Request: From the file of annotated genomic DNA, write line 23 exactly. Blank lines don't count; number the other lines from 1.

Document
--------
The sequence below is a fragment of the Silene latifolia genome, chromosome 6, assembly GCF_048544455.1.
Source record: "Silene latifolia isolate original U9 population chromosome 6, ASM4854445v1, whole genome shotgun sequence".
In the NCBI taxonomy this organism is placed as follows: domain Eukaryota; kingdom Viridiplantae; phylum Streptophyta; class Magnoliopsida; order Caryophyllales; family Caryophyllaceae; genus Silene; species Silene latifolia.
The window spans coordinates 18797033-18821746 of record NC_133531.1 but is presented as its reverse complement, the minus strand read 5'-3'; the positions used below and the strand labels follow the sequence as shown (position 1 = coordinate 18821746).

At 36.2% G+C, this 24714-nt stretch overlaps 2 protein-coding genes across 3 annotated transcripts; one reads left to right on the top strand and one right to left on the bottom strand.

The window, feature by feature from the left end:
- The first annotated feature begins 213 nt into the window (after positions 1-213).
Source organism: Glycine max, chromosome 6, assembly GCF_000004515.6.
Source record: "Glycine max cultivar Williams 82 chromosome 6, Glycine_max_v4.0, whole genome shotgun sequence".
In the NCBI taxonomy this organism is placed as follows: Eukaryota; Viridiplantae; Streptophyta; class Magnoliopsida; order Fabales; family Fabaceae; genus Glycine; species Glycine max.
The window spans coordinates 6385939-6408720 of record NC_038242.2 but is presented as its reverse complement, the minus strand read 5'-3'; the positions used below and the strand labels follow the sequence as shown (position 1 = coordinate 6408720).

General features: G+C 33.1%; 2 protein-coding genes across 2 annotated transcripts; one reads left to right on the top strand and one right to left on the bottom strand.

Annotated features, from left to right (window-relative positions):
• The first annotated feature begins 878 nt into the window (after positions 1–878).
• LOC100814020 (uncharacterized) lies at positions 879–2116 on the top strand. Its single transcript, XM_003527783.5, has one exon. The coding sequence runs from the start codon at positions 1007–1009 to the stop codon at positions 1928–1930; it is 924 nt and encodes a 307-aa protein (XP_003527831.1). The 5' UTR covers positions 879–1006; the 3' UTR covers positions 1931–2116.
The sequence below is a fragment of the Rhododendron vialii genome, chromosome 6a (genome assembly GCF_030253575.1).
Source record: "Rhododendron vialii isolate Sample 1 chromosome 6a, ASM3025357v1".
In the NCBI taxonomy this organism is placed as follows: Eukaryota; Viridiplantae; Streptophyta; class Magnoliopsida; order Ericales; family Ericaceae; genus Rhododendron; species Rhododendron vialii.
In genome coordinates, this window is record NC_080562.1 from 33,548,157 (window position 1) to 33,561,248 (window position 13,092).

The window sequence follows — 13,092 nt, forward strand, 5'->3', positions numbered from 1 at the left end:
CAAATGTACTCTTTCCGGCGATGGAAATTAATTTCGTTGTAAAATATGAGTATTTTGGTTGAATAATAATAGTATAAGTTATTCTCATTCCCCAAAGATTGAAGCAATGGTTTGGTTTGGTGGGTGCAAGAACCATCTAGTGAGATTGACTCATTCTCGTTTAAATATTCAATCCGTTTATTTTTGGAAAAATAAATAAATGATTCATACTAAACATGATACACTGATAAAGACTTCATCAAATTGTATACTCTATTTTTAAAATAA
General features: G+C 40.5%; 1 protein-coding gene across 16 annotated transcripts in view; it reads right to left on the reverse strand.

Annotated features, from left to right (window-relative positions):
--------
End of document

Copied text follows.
Annotated features, from left to right (window-relative positions):